In this article the authors examine one possible factor in the creation of false beliefs among preschool-aged children, namely, source misattributions. The authors present the results from an ongoing program of research which suggest that source misattributions could be a mechanism underlying children's false beliefs about having experienced fictitious events. Findings from this program of research indicate that, although all children are susceptible to making source misattributions, very young children may be disproportionately vulnerable to these kinds of errors. This vulnerability leads younger preschoolers, on occasion, to claim that they remember actually experiencing events that they only thought about or were suggested by others. These results are discussed in the context of the ongoing debate over the veracity and durability of delayed reports of early memories, repressed memories, dissociative states, and the validity risks posed by therapeutic techniques that entail repeated visually guided imagery inductions.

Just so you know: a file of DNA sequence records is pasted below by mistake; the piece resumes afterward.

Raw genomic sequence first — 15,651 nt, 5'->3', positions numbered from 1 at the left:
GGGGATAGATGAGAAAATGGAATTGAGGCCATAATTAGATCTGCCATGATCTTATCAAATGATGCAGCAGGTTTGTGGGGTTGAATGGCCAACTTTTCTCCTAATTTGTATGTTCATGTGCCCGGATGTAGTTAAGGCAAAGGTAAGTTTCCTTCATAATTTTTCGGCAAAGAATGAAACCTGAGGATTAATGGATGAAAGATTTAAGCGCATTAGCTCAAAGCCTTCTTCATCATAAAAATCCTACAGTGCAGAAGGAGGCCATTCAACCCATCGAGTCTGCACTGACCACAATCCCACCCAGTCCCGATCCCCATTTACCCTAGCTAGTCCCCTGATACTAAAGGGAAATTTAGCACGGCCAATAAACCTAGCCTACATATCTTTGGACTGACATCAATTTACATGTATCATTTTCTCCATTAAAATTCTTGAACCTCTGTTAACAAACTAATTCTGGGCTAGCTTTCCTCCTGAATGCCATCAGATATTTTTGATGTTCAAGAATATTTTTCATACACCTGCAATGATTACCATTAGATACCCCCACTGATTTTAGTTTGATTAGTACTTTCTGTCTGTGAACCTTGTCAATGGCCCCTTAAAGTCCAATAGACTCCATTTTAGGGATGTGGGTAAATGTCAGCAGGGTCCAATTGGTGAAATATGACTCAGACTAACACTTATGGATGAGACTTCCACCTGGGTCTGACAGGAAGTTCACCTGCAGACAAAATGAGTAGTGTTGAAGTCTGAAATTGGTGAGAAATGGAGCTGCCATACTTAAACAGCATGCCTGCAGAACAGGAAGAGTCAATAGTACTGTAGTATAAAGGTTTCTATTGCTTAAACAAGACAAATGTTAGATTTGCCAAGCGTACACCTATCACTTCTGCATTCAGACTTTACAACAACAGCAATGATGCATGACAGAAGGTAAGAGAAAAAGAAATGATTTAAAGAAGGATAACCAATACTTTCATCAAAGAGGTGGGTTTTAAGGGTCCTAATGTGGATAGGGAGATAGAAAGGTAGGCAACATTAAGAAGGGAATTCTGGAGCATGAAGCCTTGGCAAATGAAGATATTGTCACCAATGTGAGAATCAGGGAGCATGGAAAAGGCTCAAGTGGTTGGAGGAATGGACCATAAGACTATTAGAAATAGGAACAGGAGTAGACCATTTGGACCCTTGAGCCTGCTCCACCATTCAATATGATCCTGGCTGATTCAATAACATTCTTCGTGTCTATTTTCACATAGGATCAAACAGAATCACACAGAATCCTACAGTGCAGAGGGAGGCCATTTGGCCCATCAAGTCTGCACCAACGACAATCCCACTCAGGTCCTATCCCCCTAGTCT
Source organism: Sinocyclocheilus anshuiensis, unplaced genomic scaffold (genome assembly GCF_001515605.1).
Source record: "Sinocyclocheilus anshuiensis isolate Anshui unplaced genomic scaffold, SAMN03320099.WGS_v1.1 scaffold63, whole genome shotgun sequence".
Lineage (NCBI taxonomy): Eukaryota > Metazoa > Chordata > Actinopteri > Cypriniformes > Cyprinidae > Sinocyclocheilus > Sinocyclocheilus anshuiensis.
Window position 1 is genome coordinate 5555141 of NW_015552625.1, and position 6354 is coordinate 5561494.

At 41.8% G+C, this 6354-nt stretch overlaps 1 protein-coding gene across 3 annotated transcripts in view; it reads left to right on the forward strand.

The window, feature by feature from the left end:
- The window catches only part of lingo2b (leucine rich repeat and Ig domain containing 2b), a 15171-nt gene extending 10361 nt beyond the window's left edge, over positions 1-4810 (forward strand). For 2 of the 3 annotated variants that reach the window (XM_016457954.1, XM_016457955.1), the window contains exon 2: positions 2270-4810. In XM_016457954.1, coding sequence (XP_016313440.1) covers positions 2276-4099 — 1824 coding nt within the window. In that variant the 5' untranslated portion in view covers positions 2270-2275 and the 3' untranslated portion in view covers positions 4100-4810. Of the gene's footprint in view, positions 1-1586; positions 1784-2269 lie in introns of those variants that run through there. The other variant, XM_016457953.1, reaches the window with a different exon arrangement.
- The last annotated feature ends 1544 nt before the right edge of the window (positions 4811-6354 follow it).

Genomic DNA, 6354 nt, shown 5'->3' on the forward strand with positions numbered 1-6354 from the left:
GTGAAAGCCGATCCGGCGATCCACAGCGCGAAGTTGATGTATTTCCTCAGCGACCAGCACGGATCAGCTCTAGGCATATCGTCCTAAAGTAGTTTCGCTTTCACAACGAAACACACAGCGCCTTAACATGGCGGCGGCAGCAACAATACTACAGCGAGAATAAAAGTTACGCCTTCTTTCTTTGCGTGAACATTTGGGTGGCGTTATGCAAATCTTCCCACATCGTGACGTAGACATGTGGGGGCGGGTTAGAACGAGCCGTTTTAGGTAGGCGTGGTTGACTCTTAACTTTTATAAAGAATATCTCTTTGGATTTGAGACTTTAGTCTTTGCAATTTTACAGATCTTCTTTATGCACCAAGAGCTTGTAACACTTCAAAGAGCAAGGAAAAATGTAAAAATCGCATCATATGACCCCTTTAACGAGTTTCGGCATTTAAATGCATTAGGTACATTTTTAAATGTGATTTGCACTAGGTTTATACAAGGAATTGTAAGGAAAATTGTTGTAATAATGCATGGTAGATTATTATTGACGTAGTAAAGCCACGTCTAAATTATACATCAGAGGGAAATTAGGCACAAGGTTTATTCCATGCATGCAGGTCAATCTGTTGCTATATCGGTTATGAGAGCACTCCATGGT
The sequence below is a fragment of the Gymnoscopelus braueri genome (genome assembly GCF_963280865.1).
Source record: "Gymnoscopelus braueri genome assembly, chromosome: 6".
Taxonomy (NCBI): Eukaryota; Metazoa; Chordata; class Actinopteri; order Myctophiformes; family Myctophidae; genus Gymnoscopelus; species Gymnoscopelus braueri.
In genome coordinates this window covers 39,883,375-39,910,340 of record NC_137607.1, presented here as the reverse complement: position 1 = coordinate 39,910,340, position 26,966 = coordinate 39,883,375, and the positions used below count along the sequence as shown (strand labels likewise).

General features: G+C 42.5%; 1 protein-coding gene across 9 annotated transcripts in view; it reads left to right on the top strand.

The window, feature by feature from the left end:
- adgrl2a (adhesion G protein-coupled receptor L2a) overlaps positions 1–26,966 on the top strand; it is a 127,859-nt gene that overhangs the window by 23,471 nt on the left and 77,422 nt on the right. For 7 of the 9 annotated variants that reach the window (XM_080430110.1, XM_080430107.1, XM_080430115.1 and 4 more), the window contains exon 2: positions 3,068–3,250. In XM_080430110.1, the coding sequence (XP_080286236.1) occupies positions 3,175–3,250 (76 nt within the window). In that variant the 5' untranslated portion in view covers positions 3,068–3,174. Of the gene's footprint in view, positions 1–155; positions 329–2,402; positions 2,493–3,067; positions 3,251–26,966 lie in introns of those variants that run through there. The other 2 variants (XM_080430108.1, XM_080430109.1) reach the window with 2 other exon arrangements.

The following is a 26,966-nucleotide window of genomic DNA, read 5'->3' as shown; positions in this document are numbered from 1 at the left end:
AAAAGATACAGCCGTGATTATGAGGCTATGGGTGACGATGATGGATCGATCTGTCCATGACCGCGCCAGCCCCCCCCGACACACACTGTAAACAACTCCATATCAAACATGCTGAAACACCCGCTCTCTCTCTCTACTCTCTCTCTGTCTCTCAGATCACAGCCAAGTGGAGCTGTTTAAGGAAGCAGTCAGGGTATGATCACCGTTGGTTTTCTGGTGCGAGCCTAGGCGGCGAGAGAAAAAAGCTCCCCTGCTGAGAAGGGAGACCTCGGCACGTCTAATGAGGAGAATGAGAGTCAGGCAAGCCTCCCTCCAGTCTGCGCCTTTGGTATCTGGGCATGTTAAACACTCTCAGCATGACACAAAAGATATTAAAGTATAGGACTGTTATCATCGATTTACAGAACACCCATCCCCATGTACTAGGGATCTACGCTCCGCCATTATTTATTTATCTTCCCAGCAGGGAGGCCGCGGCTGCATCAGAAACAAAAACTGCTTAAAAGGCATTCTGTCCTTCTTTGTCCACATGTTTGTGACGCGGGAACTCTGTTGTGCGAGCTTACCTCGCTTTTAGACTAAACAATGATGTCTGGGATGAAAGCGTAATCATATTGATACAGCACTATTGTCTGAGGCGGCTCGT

|Original language||English (US)|
|Number of pages||17|
|Journal||International Journal of Clinical and Experimental Hypnosis|
|State||Published - Oct 1 1994|
ASJC Scopus subject areas
- Complementary and Manual Therapy
- Clinical Psychology